rhetoric and realness

Are you all as sick of the current  election rhetoric and lack of civility as I am?  The older I get the sadder I become about the election process and what it does to people.  In both political parties the people behind the scenes running the campaigns sink to such depths and distortion.  The personal attacks on one another are beneath the dignity of the office of the  President of the United States.  Such win at all costs strategy regardless of the distortion they want us to believe  does not bode well for the country or for the world when every four years the worst of human nature in the hellbent pursuit of power is fully on display.  The only good thing is that in many other countries it is far worse; where people are actually killed for standing in the way of the corruption and the striving for the retention or thirst for power (and the wealth that always accompanies it!).

The current political climate and scene unfolding in the halls of power of the USA, and the people smearing each other  presents such a contrast to the experience of when you travel to Ghana and Haiti and meet the people there.   In the rural parts of Haiti and Ghana you meet the economically powerless, but they somehow paradoxically display this incredible and genuine power in their humility, poverty and genuine love.  It is like the wisdom conveyed in the timeless story of the Velveteen Rabbit who feeling forsaken seeks a definition for what it mans to be “real”.  “Real” was defined in terms of not being a fancy shiny toy,  or a toy with all the latest gadgets and gizmos. To be  ”Real” was to be loved and a bit roughed up around the edges by being dragged around by life’s inequities and damaged a bit by life’s tragedies and events.  Life takes it’s toll and along the way we all feel a bit forgotten and forsaken; unloved and broken.  It is little wonder then why the people in Haiti and Ghana capture your heart and gain your admiration, often modeling what it means to be “real”.  They have nothing; but they share everything.  They do not know where their future lies; but they live in the present with more dignity than we who have so much more.  In having less, ironically they have more.  They smile and laugh because inner joy can not be purchased or found in “getting ahead”.    The simplicity of life that Haiti and Ghana models and enforces on her people, means those living in the poorest of economic circumstances  have an authenticity that is striking.  There are no “airs”, no “keeping up with the Joneses”, no trying to be something you are not.  Life is about daily survival not where the next frill will come from.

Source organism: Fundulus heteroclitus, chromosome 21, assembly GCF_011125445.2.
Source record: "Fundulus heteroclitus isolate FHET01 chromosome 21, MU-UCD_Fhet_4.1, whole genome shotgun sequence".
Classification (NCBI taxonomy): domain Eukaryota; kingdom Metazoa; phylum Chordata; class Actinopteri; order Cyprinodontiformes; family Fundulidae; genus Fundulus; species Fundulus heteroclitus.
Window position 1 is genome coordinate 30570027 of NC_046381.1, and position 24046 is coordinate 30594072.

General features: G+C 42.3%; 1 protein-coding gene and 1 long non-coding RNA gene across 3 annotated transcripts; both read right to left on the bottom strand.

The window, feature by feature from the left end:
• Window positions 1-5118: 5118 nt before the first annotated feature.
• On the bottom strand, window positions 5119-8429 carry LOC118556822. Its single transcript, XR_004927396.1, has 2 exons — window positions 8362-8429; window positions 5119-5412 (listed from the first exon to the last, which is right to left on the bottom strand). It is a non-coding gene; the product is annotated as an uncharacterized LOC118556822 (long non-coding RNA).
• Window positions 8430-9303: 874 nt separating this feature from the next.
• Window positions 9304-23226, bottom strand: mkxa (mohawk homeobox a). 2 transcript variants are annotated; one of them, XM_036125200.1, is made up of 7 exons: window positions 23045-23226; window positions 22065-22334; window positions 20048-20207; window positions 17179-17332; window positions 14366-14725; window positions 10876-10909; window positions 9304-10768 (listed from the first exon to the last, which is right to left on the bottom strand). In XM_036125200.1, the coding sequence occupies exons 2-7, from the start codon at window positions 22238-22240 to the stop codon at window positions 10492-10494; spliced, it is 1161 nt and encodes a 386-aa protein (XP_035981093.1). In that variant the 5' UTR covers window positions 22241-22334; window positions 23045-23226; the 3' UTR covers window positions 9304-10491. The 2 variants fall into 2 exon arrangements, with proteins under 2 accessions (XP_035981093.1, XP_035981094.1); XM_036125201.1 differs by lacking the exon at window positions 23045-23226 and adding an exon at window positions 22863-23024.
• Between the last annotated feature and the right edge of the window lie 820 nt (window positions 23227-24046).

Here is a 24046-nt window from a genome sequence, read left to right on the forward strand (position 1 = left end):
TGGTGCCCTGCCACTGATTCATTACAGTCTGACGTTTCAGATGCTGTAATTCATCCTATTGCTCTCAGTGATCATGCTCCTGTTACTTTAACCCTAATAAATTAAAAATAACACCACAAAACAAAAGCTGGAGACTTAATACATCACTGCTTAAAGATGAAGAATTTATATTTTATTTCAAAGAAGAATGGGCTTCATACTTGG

I will survive the current foolishness and political gluttony.  It is not very pretty to see the lack of respect the politicians have for each other.  It teaches Americans that winning is really what matters.  It is like the old adage we all have heard but should detest “the one who dies with the most toys wins”.  That is really bad theology, but it is hard to escape its influcence  where I live.  I remember my Rector’s bumper sticker that still makes me grateful to God for this privilege of working with the iF Foundation.  It said:  “Live simply that others may simply live”.  Good advice for us all. 

Fr. Byrum

One Response to “rhetoric and realness”

  1. michael Iovino October 12, 2012 at 8:30 am #

    Beautifully said. I have passed your message to my children as well as my friends. makes me take a step back in my own thinking to give more to those that really need it and appreciate it, but not expect it.

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